Training can modify the visual system to produce a substantial improvement on perceptual tasks and therefore has applications for treating visual deficits. Visual perceptual learning (VPL) is often specific to the trained feature, which gives insight into processes underlying brain plasticity, but limits VPL’s effectiveness in rehabilitation. Under what circumstances VPL transfers to untrained stimuli is poorly understood. Here we report a qualitatively new phenomenon: intrinsic variation in the representation of features determines the transfer of VPL. Orientations around cardinal are represented more reliably than orientations around oblique in V1, which has been linked to behavioral consequences such as visual search asymmetries. We studied VPL for visual search of near-cardinal or oblique targets among distractors of the other orientation while controlling for other display and task attributes, including task precision, task difficulty, and stimulus exposure. Learning was the same in all training conditions; however, transfer depended on the orientation of the target, with full transfer of learning from near-cardinal to oblique targets but not the reverse. To evaluate the idea that representational reliability was the key difference between the orientations in determining VPL transfer, we created a model that combined orientation-dependent reliability, improvement of reliability with learning, and an optimal search strategy. Modeling suggested that not only search asymmetries but also the asymmetric transfer of VPL depended on preexisting differences between the reliability of near-cardinal and oblique representations. Transfer asymmetries in model behavior also depended on having different learning rates for targets and distractors, such that greater learning for low-reliability distractors facilitated transfer. These findings suggest that training on sensory features with intrinsically low reliability may maximize the generalizability of learning in complex visual environments.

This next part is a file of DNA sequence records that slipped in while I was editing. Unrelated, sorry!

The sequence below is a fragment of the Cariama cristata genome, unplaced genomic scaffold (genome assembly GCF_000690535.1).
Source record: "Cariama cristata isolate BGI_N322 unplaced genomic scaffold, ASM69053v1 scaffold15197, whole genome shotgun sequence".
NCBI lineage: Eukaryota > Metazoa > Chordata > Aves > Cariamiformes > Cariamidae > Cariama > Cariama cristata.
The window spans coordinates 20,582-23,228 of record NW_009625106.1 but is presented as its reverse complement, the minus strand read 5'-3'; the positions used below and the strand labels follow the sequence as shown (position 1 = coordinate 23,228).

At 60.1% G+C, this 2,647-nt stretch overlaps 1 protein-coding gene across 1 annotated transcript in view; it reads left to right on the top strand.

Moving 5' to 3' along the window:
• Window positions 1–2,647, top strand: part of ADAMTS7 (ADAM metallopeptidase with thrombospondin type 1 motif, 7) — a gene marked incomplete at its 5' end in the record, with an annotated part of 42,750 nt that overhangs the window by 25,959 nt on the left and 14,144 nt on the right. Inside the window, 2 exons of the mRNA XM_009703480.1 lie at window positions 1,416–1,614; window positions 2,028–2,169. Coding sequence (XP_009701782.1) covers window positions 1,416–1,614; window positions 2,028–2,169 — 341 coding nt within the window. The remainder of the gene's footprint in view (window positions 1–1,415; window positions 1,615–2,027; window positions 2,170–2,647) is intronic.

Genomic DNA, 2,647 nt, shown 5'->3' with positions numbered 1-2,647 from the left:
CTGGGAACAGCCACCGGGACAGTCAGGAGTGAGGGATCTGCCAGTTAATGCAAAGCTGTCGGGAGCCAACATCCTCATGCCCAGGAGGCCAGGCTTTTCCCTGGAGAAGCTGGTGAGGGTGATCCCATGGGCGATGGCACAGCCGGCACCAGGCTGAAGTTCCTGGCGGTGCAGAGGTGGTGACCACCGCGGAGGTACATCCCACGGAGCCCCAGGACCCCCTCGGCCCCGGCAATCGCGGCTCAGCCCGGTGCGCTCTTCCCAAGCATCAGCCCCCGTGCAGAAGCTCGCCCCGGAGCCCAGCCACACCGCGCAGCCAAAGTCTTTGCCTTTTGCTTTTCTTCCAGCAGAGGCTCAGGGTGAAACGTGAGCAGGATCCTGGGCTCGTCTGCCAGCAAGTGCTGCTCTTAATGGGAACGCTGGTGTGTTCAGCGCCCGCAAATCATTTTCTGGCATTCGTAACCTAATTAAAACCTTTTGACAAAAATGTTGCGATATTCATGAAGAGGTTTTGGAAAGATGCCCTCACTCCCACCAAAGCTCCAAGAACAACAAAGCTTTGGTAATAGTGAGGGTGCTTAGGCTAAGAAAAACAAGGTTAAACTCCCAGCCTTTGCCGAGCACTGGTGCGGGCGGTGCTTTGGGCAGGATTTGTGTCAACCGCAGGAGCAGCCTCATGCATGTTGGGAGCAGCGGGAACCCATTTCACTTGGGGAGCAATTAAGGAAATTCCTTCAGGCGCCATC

|Journal||PLoS Computational Biology|
|State||Published - Dec 2017|
Bibliographical noteFunding Information:
This study was supported by The Israel Science Foundation (https://www.isf.org.il/#/) (grant No.111/15) to AY and National Institutes of Health National Eye Institute (https://nei.nih.gov) F32 EY025533 to RND. The funders had no role in study design, data collection and analysis, decision to publish, or preparation of the manuscript. We would like to thank Marisa Carrasco, Ian Donovan and Dominique Lamy for their comments on an earlier version of the paper and Wei Ji Ma for his comments on the Bayesian model.
© 2017 Yashar, Denison.
ASJC Scopus subject areas
- Ecology, Evolution, Behavior and Systematics
- Modeling and Simulation
- Molecular Biology
- Cellular and Molecular Neuroscience
- Computational Theory and Mathematics